Toronto real estate prices are so inflated that a Swiss investment bank is warning the city is sitting on a high-risk bubble.
Toronto ranks as the third most over-priced major city in the world, according to the UBS Global Real Estate Bubble Index.
Fair value would score -0.5 to 0.5 on UBS’s bubble index. Over-valued scores between 0.5 and 1.5. The city, where the average house price is $1,012,506, has a 1.96 rating. That is nearly four times as high as New York, which UBS calls over-valued at 0.56.
Among the most at-risk cities in the world, Toronto falls just behind Munich and Frankfurt. They score 2.35 and 2.26, respectively. And Toronto is at a greater risk for a “sharp correction” than Hong Kong (1.79) and Paris (1.68).
The only other Canadian city on the UBS index is Vancouver. Like Toronto, the west coast city was designated an at-risk bubble in 2018 with a 1.92 score. But Vancouver prices are milder now. In 2020, Vancouver is overvalued at 1.37, according to UBS. It’s still has a higher score than fellow “over-valued” cities like London, Tokyo, Los Angeles and San Francisco.
Dubai, Singapore, Milan and Madrid are among the cities the UBS index deems fair-valued.
Toronto real estate decline?
The report from UBS is the most recent warning that Toronto real estate prices could see a sharp decline.
The Canada Mortgage and Housing Corporation’s spring outlook suggested that the average Toronto house price could bottom out at $739,000 in 2021. A recent report from Moody’s made a more conservative prediction that Toronto home prices could fall nine per cent next year.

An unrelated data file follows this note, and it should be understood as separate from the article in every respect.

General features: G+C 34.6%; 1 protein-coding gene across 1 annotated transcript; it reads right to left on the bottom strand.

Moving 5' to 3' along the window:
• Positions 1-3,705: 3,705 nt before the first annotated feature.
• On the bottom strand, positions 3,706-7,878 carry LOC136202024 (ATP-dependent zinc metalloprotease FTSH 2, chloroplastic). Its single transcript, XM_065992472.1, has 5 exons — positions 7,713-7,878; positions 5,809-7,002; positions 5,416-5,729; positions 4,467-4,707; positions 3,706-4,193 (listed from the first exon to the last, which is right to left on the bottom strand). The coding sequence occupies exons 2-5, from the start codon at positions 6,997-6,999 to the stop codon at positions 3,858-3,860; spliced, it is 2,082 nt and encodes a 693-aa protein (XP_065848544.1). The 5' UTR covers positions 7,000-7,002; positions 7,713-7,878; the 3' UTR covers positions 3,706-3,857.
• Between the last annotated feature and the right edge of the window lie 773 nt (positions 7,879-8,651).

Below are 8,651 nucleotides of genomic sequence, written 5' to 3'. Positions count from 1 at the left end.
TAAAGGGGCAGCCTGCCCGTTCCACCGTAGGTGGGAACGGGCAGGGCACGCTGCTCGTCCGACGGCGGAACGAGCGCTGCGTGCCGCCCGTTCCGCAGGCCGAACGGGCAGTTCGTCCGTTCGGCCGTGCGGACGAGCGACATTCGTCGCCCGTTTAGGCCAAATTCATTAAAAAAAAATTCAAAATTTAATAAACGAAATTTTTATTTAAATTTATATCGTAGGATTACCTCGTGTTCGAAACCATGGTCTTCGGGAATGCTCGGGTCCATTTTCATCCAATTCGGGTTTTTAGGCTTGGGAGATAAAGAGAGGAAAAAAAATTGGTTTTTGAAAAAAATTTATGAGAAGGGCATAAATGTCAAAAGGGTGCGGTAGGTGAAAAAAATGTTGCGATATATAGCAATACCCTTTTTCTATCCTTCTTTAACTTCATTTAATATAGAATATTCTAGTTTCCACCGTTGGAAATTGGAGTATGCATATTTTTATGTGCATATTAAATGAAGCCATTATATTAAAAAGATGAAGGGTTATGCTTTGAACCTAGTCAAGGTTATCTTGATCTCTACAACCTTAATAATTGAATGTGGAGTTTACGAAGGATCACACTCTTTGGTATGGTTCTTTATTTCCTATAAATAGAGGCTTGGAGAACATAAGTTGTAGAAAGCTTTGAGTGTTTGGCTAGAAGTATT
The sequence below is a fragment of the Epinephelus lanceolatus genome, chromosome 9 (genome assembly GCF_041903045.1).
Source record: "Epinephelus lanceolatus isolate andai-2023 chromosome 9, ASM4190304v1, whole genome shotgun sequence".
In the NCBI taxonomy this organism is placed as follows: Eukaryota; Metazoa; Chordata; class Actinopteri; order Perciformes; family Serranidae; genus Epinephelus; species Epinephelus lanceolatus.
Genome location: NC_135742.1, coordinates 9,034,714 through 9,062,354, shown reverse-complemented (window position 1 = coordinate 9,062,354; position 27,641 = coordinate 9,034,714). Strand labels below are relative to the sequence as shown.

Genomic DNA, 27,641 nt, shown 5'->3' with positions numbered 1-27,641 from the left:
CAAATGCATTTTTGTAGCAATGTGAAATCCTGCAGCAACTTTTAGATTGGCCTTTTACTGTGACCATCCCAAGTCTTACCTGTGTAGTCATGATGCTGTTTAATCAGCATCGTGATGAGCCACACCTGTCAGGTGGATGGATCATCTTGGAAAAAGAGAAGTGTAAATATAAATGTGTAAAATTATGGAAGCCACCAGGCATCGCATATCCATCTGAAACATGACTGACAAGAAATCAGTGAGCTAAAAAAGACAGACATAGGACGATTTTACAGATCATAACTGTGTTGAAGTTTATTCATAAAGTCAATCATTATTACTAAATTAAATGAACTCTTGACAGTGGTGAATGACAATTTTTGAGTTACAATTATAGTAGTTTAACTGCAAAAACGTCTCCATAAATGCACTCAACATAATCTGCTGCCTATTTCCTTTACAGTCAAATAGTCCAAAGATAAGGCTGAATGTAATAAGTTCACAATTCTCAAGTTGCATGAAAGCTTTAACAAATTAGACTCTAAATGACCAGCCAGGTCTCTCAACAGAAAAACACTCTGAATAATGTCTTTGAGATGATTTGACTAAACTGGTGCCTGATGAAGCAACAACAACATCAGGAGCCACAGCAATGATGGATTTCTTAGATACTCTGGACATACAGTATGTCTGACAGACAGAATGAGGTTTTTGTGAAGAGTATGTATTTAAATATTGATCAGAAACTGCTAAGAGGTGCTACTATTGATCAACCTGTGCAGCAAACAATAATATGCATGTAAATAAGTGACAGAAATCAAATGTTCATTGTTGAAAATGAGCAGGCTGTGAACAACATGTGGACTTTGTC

These predictions repeatedly warn that the COVID-19 impact on employment and immigration will make home prices a little more humble.
The Canadian government and banks are delaying the COVID-19 impact with low mortgage rates, deferrals and financial assistance via CERB and other programs. But the UBS report argues that a decline in the rental market and the rapid inflation of pricing from the previous dozen years are reasons to expect a correction. The rising Canadian dollar will also disincentivize foreign investment.
But the hot Toronto real estate market repeatedly shrug off such sky is falling concerns.
Average house prices in Toronto broke ceilings in June, July and then August. We do not yet have data for September.